Secret Societies


#1

I’ve heard here and elsewhere that the Church disapproves of secret societies. What are some good examples of the types of societies that the Church would excommunicate/frown upon a person being a part of? (I realize the Masons are the big one)
I’m in a college fraternity but no priest or layperson I’ve ever talked to about it has told me that my membership in it is sinful in and of itself (or not as long as I’m abstaining from things like huge parties where people are getting drunk and hooking up, anyway) Anybody feel differenty?


#2

[quote=CollegeKid]What are some good examples of the types of societies that the Church would excommunicate/frown upon a person being a part of?
[/quote]

A “secret society” is any group/organization/club, etc where you must promise an allegiance to the society’s teachings and agenda, but you don’t learn exactly what those REALLY ARE until after you have made the promise.

Furthermore, members are usually expected to conceal or deny their membership, and not tell any outsiders about their activities.

Secret socities are somewhat common on college campuses, especailly at large, old schools. A Catholic may not join any such society.

The boisterous parties you describe are usually NOT part of a secret society’s activities (but probably good to avoid anyway).


#3

I’ve never heard of any broad prohibition against secret societies. Here is a list of specific organizations contary to the faith:

Statement issued by Bishop Fabian Bruskewitz (published in Southern Nebraska Register, March 22, 1996)

All Catholics in and of the Diocese of Lincoln are forbidden to be members of the organizations and groups listed below. Membership in these organizations or groups is always perilous to the Catholic Faith and most often is totally incompatible with the Catholic Faith.[list]
*]Planned Parenthood
*]Society of Saint Pius X (Lefebvre Group)
*]Hemlock Society
*]Call to Action
*]Call to Action Nebraska
*]Saint Michael the Archangel Chapel
*]Freemasons
*]Job’s Daughters
*]DeMolay
*]Eastern Star
*]Rainbow Girls
*]Catholics for a Free Choice[/list]


#4

Secrecy per se, unless it involved making an oath of a superior allegiance, would not be problemmatic unless something else was involved.

This could be an offense against the freedom of the Church, as in
canon 1374: “A person who joins an association which plots against the Church is to be punished with a just penalty; however, a person who promotes or directs an association of this kind is to be punished with an interdict.” See similarly canons 1373 and 1375.

Or it could involve a philosophy entailing schism, heresy or apostasy.

Secret societies of their nature involve often, and perhaps inherently, a discrimination against non members. Some could be benign, such as a “Secret Santa” group dedicated to doing charitable works while concealing the identity of benefactors. Others could be quite offensive to the essential equality of human dignity which all people enjoy by virtue of divine law.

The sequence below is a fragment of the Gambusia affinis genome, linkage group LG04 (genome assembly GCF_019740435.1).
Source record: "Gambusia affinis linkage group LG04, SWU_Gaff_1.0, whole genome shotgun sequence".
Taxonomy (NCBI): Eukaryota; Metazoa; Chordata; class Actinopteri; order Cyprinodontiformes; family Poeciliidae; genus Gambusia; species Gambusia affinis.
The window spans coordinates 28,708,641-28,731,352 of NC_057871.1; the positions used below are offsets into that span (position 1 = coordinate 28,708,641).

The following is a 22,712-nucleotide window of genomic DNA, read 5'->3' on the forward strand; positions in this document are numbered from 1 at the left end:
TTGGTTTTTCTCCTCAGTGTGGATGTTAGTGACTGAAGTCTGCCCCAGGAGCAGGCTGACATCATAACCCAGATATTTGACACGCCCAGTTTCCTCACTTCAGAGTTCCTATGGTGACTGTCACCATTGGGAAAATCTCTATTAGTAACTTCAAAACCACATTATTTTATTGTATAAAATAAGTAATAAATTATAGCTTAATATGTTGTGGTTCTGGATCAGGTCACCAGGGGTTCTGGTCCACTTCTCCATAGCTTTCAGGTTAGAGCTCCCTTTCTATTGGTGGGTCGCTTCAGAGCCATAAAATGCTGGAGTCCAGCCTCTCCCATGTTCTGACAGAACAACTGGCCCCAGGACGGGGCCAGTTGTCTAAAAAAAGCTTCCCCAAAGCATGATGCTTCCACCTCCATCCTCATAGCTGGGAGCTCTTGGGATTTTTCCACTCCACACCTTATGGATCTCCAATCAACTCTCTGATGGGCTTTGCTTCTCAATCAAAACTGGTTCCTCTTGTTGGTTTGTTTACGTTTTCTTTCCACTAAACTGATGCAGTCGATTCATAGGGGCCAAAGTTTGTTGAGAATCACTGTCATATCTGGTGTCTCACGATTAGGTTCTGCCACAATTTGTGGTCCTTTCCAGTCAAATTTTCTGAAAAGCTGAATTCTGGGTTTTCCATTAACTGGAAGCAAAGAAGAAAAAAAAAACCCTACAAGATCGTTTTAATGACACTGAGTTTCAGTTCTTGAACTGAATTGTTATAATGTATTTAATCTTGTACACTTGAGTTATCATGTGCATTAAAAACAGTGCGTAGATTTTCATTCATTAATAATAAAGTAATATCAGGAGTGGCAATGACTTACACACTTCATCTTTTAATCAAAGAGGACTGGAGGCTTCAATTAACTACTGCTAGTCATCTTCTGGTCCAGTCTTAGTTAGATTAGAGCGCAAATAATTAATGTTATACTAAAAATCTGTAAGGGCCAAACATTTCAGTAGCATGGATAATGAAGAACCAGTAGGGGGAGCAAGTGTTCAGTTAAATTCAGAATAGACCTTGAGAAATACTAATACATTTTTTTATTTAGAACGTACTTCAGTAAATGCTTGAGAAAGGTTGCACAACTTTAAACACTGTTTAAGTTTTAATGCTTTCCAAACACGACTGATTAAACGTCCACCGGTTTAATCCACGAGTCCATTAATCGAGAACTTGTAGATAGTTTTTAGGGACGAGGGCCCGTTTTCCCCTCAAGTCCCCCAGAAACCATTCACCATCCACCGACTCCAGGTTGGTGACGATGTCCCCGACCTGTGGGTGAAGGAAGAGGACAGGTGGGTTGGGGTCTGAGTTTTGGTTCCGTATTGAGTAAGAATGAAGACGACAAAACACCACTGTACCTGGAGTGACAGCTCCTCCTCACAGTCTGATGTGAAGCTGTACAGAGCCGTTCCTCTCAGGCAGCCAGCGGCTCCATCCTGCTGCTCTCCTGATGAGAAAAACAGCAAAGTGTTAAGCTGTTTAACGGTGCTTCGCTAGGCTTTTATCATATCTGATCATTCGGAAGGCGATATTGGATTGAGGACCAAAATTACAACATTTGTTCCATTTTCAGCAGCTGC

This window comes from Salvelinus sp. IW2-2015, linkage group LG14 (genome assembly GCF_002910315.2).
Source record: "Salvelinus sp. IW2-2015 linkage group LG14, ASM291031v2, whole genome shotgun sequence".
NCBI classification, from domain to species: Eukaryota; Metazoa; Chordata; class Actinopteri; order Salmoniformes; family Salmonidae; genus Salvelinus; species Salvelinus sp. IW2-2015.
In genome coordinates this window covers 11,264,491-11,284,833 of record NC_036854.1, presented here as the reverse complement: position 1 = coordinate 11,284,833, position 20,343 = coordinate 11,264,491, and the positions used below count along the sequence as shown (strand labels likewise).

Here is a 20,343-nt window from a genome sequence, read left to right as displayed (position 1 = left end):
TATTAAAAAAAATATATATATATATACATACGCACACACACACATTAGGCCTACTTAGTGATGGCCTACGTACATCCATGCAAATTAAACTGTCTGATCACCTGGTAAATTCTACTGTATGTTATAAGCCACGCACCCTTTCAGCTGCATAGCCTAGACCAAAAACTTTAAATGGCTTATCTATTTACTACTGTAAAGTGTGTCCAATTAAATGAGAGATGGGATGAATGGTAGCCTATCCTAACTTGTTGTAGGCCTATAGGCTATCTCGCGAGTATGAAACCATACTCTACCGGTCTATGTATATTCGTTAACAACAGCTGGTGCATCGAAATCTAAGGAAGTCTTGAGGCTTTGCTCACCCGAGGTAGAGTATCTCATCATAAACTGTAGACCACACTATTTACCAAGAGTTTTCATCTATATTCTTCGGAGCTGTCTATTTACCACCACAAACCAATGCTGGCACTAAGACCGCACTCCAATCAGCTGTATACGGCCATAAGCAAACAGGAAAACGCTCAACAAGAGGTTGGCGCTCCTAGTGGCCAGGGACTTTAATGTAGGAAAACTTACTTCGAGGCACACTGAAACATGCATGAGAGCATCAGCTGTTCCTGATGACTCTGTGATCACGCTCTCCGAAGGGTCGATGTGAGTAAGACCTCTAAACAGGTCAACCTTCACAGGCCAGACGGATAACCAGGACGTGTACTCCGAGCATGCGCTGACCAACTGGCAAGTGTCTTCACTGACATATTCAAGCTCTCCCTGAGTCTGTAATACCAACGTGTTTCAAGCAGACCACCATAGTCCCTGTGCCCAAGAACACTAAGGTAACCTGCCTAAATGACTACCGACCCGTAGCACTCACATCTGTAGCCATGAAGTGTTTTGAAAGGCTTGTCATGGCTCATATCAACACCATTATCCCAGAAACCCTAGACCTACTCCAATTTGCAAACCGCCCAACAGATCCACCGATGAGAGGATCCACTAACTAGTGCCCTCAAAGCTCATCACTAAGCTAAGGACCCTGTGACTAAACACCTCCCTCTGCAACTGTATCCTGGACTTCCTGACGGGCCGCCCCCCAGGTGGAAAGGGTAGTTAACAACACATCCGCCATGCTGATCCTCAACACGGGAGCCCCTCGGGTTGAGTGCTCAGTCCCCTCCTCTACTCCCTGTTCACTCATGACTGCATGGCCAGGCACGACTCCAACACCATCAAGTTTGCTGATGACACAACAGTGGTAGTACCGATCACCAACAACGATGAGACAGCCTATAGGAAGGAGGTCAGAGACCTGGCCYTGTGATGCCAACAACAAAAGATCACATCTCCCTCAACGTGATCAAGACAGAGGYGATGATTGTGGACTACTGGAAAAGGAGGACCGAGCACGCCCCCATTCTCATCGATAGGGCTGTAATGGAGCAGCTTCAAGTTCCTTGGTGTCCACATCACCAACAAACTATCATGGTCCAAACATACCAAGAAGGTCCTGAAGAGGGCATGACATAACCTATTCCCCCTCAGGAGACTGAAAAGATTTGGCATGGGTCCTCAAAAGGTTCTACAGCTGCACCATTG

If a society involves different stages of membership, with the initiate climbing toward “enlightenment” or a position of control over the lives of others, it would be quite suspect.

Others are just puerile and silly and wear funny hats. None of those aspects are prohibited by law. Neither are funny handshakes, or silly songs or silly walks.

Of course, there is wisdom in the saying that bad companions make for bad morals, and one should always be cautious. Certainly the Apostle Paul warns us to avoid deeds done in darkness since we are children of the light.


#5

[quote=CollegeKid]I’ve heard here and elsewhere that the Church disapproves of secret societies. What are some good examples of the types of societies that the Church would excommunicate/frown upon a person being a part of? (I realize the Masons are the big one)
I’m in a college fraternity but no priest or layperson I’ve ever talked to about it has told me that my membership in it is sinful in and of itself (or not as long as I’m abstaining from things like huge parties where people are getting drunk and hooking up, anyway) Anybody feel differenty?
[/quote]

I was also in a fraternity during college. You just have to use your judgment for what you think your fraternity is about, and if you believe it’s making you or the men around you into better people. If your fraternity allows you live your life as a Catholic, which you noted above, there is nothing wrong with memberships in fraternities. My fraternity did many things for the community, I made some fantastic, life-long friends, and my fraternity was very different from the other organizations listed above. What’s funny, is that I was in a fraternity in Nebraska when the Bishop said that! I’m proud of my time there, and I hope you find the experience to be meaningful as well.


#6

DISCLAIMER: The views and opinions expressed in these forums do not necessarily reflect those of Catholic Answers. For official apologetics resources please visit www.catholic.com.